VW Should Have Published Plan To Avoid Dieselgate Says Court

A German court ruled that Volkswagen should have gone public in 2008 with the engine plan that sparked its diesel emissions scandal, reported Reuters.

Volkswagen, which admitted in 2015 to cheating U.S. diesel engine tests, said it had fulfilled all its disclosure obligations and any compensation claims were unfounded.

The 2015 admission sparked the biggest crisis in Volkswagen’s history and has cost the German company more than 32 billion euros ($38 billion) in vehicle refits, fines and legal costs so far.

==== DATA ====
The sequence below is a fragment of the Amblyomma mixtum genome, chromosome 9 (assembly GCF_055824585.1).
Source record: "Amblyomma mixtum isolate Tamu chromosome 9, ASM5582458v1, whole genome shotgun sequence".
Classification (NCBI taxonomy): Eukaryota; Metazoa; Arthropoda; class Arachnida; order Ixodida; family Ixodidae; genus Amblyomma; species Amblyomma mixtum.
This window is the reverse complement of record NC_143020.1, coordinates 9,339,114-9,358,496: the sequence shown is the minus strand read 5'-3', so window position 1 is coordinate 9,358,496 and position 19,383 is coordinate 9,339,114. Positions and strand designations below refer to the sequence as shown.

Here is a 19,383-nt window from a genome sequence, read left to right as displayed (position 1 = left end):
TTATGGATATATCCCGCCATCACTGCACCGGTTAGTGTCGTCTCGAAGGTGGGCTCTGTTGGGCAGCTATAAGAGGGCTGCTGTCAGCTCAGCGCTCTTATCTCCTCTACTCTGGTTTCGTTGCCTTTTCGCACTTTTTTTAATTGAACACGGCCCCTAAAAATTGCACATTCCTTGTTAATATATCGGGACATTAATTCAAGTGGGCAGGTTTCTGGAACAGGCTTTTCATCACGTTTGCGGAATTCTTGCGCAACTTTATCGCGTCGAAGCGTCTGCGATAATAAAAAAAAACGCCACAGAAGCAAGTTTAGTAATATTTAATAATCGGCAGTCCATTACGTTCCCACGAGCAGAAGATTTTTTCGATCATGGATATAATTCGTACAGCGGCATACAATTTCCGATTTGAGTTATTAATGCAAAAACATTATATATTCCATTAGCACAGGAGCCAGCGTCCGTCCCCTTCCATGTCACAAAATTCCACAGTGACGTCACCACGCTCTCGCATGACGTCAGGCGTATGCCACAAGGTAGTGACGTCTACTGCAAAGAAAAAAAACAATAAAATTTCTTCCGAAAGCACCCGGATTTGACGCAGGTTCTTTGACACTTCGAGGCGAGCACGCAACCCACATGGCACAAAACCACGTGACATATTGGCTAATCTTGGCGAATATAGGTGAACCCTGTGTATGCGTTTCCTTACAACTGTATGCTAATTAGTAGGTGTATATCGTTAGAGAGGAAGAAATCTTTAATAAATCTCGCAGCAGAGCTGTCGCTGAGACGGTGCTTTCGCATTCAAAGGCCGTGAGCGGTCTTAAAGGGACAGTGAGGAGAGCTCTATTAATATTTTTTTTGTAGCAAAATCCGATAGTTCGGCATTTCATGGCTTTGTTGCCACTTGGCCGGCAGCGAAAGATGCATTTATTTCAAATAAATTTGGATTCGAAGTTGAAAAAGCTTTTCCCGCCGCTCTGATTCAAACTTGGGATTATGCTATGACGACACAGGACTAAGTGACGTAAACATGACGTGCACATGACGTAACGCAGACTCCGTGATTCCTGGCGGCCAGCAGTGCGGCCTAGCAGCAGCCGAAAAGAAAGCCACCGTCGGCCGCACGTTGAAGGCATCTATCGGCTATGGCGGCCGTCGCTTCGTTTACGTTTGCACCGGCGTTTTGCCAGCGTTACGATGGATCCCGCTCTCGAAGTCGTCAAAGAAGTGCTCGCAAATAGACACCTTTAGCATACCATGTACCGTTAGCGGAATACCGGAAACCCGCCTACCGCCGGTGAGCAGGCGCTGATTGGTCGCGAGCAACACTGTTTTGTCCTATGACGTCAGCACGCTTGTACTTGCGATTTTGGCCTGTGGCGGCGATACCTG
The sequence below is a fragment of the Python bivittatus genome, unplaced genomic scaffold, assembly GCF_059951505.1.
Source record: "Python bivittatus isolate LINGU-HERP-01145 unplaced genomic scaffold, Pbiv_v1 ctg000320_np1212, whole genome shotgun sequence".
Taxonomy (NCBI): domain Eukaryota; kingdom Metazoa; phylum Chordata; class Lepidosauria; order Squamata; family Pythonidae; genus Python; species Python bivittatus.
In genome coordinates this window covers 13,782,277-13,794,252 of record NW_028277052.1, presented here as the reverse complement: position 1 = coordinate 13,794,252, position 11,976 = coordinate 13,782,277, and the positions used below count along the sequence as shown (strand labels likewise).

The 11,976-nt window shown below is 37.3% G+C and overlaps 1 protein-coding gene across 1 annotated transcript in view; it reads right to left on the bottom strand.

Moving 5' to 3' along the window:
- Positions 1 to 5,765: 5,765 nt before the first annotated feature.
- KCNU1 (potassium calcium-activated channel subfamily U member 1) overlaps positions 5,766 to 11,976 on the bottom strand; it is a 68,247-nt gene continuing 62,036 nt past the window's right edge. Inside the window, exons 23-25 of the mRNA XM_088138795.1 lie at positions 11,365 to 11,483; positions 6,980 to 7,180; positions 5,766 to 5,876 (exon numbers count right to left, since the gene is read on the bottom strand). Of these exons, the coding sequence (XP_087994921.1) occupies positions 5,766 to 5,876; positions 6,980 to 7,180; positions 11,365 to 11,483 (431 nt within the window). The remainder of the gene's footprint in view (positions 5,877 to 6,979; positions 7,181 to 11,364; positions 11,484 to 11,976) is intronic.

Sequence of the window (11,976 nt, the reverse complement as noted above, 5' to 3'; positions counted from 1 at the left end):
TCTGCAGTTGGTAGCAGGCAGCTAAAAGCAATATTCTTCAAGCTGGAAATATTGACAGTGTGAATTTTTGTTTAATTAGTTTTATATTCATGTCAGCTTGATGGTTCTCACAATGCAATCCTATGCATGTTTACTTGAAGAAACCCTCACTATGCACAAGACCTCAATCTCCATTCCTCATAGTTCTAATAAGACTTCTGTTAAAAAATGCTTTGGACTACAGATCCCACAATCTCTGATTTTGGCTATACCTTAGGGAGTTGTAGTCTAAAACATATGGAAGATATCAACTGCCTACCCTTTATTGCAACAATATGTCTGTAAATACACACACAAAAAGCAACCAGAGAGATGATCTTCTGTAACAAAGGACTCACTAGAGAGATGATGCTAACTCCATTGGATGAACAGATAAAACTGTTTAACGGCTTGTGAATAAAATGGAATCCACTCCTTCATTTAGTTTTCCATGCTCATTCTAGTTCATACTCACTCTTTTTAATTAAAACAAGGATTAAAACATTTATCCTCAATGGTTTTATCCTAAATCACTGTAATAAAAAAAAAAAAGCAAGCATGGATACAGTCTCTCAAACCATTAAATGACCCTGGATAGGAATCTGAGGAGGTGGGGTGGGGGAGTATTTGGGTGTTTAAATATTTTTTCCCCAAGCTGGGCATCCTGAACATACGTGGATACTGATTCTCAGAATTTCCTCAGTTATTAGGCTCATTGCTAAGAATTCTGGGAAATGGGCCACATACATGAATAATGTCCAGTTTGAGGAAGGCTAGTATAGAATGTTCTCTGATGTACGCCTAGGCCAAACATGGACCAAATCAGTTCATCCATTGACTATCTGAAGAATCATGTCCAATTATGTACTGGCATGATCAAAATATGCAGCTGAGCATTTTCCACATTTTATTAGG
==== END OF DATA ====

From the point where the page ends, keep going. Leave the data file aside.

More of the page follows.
The scandal has been traced back to 2008, approximately when Volkswagen started using software to control diesel engine emissions that was later ruled illegal when discovered by U.S. regulators.

Whether investors can claim compensation for the plunge in Volkswagen’s share price after the scandal was exposed depends on whether it can be proven that any member of the company’s executive board was aware the plan constituted cheating, the higher regional court in Braunschweig said on Thursday.

Want more news? Subscribe to CPI’s free daily newsletter for more headlines and updates on antitrust developments around the world.